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Review of the Year: what ICAEW members think

Author: ICAEW Insights

Published: 14 Dec 2022

Feedback from ICAEW members sheds light on the stories behind the headline findings of ICAEW’s Business Confidence Monitor. Simon Gray, ICAEW’s Head of Business, reviews 2022’s rollercoaster ride.

The resilience of business is one of the resounding themes of 2022, as businesses of all sizes and in all sectors have weathered a wave of economic and political challenges over the past 12 months and managed uncertainty not seen since the financial crisis of 2008.

The UK was already reeling from post-pandemic demand combined with supply and labour constraints from Brexit when Russia’s invasion of Ukraine in February sparked the energy crisis and set the country on a path to inflation, the likes of which many of us have never experienced before.

Business confidence

ICAEW’s Business Confidence Monitor (BCM) started the year relatively well; it was positive in Q1 2022 with a reading of 27.6 – albeit a sharp fall from the BCM peak of 47 in the third quarter of 2021. 

However, by September retailers were anticipating falling sales and the need to spread costs over lower volumes, prompting some to describe consumer confidence as “through the floor”. That negative sentiment continued with confidence sliding to its present Q4 reading of -16.9, with all regions and nations posting a negative result.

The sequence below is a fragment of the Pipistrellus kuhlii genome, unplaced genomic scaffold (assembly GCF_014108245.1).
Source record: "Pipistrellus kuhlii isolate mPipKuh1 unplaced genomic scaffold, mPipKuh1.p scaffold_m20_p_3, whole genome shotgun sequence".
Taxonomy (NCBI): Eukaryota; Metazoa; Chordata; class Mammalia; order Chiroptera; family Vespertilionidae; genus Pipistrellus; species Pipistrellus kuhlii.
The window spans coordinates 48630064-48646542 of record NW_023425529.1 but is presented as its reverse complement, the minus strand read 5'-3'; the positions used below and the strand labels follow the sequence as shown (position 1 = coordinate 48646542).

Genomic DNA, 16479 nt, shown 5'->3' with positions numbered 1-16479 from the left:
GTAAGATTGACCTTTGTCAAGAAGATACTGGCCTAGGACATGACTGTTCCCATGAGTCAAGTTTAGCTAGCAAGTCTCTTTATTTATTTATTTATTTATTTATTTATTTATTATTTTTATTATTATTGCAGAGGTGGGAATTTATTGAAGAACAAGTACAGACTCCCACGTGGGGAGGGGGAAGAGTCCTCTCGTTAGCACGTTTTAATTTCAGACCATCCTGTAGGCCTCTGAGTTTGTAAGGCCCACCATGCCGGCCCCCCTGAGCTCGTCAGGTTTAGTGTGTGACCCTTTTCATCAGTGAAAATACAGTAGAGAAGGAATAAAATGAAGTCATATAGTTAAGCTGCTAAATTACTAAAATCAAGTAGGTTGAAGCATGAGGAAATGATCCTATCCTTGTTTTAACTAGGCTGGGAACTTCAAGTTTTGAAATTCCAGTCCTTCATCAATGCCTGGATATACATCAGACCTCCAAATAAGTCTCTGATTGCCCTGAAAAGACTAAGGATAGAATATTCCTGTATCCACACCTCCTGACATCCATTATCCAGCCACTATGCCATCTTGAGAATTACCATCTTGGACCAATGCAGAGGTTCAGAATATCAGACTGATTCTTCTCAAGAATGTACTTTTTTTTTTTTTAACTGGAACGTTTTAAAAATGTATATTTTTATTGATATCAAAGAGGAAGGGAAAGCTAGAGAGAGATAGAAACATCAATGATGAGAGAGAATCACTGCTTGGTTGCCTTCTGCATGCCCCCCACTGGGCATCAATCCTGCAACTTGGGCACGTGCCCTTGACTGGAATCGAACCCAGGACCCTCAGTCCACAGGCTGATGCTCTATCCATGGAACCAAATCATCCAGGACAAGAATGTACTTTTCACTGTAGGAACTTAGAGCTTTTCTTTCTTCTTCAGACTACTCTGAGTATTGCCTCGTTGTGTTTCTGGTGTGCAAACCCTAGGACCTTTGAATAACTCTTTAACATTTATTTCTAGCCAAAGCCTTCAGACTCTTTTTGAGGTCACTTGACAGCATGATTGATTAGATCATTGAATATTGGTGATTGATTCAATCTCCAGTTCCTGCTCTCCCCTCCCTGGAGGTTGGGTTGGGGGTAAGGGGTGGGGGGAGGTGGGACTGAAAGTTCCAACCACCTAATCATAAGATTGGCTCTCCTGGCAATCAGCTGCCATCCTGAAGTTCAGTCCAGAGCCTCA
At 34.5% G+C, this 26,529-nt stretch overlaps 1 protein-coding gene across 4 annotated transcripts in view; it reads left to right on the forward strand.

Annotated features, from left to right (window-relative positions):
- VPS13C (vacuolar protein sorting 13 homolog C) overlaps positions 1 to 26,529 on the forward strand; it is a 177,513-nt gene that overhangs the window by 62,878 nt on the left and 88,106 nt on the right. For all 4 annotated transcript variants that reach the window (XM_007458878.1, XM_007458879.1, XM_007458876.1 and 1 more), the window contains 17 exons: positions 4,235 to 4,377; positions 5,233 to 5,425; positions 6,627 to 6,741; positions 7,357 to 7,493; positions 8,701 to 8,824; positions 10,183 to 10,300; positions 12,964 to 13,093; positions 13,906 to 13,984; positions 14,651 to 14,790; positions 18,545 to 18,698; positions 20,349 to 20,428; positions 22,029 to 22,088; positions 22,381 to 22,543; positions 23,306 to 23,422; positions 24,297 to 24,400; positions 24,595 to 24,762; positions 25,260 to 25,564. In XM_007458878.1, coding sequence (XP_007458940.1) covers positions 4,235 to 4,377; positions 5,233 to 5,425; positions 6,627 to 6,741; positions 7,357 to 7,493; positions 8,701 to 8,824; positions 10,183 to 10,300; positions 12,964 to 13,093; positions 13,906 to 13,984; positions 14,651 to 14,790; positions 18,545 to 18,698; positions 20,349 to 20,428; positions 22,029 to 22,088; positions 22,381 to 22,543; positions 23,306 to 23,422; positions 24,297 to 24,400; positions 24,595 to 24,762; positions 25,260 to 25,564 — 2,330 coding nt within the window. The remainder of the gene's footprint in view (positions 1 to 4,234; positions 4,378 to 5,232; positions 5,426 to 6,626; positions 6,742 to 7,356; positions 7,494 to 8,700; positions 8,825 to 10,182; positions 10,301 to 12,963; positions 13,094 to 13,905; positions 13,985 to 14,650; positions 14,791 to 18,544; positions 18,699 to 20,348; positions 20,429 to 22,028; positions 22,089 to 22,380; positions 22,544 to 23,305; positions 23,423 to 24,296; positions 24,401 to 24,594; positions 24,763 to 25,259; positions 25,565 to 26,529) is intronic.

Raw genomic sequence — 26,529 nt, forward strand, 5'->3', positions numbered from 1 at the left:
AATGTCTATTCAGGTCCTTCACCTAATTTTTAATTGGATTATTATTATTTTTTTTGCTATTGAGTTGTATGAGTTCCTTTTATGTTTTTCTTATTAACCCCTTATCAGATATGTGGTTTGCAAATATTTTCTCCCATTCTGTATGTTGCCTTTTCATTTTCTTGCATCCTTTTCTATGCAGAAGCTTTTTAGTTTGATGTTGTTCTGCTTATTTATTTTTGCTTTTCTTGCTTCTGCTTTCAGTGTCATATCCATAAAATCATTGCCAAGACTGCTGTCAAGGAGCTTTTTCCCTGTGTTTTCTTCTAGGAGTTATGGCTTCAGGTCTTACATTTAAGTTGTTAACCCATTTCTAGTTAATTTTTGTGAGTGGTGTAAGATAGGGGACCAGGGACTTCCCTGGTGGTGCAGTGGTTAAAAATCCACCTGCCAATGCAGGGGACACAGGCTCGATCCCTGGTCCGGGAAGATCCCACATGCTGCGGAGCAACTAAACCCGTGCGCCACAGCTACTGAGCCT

Small businesses that had come out of lockdown in a financially good situation started to burn through cash reserves due to increased costs and falling demand. A resurgence of COVID-19 in China propelled the importance of supply-chain resilience and security up the board agenda, amid talk of deglobalisation and reshoring in the search for stability. 

One glimmer of hope was that domestic sales positively impacted the BCM results. However, many businesses wanting to insulate customers from price increases absorbed input cost inflation through squeezed margins. 

Growing economic and political uncertainty against a backdrop of weakening GDP, the rising cost of imports and spiralling freight costs prompted businesses to postpone or shelve investment decisions with businesses unwilling to commit to long-term plans. Insolvency enquiries were on the rise and despite the announcement of an extension to the Recovery Loan Scheme, concerns were raised over ongoing government support. 


The continuing war in Ukraine placed the UK’s energy security under the spotlight and in May ICAEW members welcomed the publication of the British Energy Security Strategy and its push for renewable energy.